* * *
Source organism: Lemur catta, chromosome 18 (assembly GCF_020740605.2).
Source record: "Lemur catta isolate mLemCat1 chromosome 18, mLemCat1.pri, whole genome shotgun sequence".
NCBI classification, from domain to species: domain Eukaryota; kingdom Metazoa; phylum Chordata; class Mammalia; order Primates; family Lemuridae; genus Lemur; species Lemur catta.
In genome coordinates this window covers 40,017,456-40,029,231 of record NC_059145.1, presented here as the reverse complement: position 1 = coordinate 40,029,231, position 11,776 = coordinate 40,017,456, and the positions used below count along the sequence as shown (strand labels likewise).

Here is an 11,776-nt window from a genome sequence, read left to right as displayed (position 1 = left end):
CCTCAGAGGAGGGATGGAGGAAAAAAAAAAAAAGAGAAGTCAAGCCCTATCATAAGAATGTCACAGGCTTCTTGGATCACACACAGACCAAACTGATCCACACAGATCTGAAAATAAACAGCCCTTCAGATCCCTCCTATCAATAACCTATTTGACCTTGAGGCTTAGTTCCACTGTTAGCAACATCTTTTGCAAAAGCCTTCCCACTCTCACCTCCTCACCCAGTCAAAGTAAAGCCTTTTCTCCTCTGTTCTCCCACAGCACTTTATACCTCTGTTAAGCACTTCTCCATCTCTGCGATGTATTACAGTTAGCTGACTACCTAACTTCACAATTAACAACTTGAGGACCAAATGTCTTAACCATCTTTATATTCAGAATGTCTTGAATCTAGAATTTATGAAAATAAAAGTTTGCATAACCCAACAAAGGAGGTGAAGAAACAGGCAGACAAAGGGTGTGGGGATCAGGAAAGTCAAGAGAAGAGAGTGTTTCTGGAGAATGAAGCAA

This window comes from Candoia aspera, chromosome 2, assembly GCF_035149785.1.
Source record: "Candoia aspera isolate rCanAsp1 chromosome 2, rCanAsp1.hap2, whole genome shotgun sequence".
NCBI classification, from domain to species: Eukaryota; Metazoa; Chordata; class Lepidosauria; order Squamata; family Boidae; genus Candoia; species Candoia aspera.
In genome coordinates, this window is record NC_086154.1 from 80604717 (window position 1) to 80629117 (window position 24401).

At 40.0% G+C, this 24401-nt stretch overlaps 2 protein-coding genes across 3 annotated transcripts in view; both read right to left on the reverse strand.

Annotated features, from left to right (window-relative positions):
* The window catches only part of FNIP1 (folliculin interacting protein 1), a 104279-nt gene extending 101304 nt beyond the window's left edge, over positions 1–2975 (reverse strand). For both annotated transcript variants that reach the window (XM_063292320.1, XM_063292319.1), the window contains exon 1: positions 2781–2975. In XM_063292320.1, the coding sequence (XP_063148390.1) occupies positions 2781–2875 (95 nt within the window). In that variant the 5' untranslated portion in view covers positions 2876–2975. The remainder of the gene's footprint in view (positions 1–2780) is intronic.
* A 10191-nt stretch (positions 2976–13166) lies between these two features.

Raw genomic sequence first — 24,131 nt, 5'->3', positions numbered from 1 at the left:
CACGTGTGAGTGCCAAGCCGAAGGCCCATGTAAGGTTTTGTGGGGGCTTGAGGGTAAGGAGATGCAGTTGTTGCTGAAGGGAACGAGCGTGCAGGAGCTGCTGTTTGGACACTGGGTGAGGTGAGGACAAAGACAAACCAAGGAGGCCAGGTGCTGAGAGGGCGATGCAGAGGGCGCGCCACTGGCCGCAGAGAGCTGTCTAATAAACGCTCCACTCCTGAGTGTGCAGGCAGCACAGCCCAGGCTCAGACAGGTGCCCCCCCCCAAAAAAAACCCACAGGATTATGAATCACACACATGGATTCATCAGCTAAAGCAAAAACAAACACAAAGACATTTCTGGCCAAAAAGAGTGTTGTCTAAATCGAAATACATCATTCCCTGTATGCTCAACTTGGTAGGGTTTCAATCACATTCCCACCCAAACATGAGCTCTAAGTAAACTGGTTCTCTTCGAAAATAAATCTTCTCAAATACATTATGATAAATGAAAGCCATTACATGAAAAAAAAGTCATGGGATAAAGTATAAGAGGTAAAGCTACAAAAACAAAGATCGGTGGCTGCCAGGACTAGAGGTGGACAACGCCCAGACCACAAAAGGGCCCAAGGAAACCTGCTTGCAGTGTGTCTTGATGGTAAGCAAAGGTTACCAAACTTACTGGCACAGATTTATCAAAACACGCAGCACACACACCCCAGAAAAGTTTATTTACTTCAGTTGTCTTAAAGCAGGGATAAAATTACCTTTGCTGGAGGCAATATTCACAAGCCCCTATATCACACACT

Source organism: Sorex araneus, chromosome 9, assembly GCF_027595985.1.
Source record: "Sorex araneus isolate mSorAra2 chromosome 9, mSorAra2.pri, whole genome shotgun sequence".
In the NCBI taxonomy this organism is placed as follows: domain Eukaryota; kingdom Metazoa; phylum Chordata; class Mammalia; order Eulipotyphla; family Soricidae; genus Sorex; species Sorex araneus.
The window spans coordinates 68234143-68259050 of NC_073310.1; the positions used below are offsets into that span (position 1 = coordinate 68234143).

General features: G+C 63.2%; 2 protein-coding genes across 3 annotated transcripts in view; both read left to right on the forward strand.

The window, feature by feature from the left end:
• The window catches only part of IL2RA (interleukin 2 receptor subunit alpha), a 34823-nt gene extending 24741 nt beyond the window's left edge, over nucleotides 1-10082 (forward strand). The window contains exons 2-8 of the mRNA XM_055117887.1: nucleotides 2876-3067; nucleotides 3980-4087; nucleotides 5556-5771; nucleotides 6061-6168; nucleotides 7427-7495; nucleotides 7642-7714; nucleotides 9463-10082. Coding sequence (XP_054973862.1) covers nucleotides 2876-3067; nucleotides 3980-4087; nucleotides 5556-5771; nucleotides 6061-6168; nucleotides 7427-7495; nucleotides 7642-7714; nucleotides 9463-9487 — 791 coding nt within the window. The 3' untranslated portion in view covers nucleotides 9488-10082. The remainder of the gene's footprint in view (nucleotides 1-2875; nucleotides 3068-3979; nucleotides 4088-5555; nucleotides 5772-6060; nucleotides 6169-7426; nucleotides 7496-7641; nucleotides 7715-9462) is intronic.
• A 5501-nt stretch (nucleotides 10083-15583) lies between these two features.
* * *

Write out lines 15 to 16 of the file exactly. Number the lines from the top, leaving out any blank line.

Raw genomic sequence first — 24,131 nt, 5'->3', positions numbered from 1 at the left:
CACGTGTGAGTGCCAAGCCGAAGGCCCATGTAAGGTTTTGTGGGGGCTTGAGGGTAAGGAGATGCAGTTGTTGCTGAAGGGAACGAGCGTGCAGGAGCTGCTGTTTGGACACTGGGTGAGGTGAGGACAAAGACAAACCAAGGAGGCCAGGTGCTGAGAGGGCGATGCAGAGGGCGCGCCACTGGCCGCAGAGAGCTGTCTAATAAACGCTCCACTCCTGAGTGTGCAGGCAGCACAGCCCAGGCTCAGACAGGTGCCCCCCCCCAAAAAAAACCCACAGGATTATGAATCACACACATGGATTCATCAGCTAAAGCAAAAACAAACACAAAGACATTTCTGGCCAAAAAGAGTGTTGTCTAAATCGAAATACATCATTCCCTGTATGCTCAACTTGGTAGGGTTTCAATCACATTCCCACCCAAACATGAGCTCTAAGTAAACTGGTTCTCTTCGAAAATAAATCTTCTCAAATACATTATGATAAATGAAAGCCATTACATGAAAAAAAAGTCATGGGATAAAGTATAAGAGGTAAAGCTACAAAAACAAAGATCGGTGGCTGCCAGGACTAGAGGTGGACAACGCCCAGACCACAAAAGGGCCCAAGGAAACCTGCTTGCAGTGTGTCTTGATGGTAAGCAAAGGTTACCAAACTTACTGGCACAGATTTATCAAAACACGCAGCACACACACCCCAGAAAAGTTTATTTACTTCAGTTGTCTTAAAGCAGGGATAAAATTACCTTTGCTGGAGGCAATATTCACAAGCCCCTATATCACACACT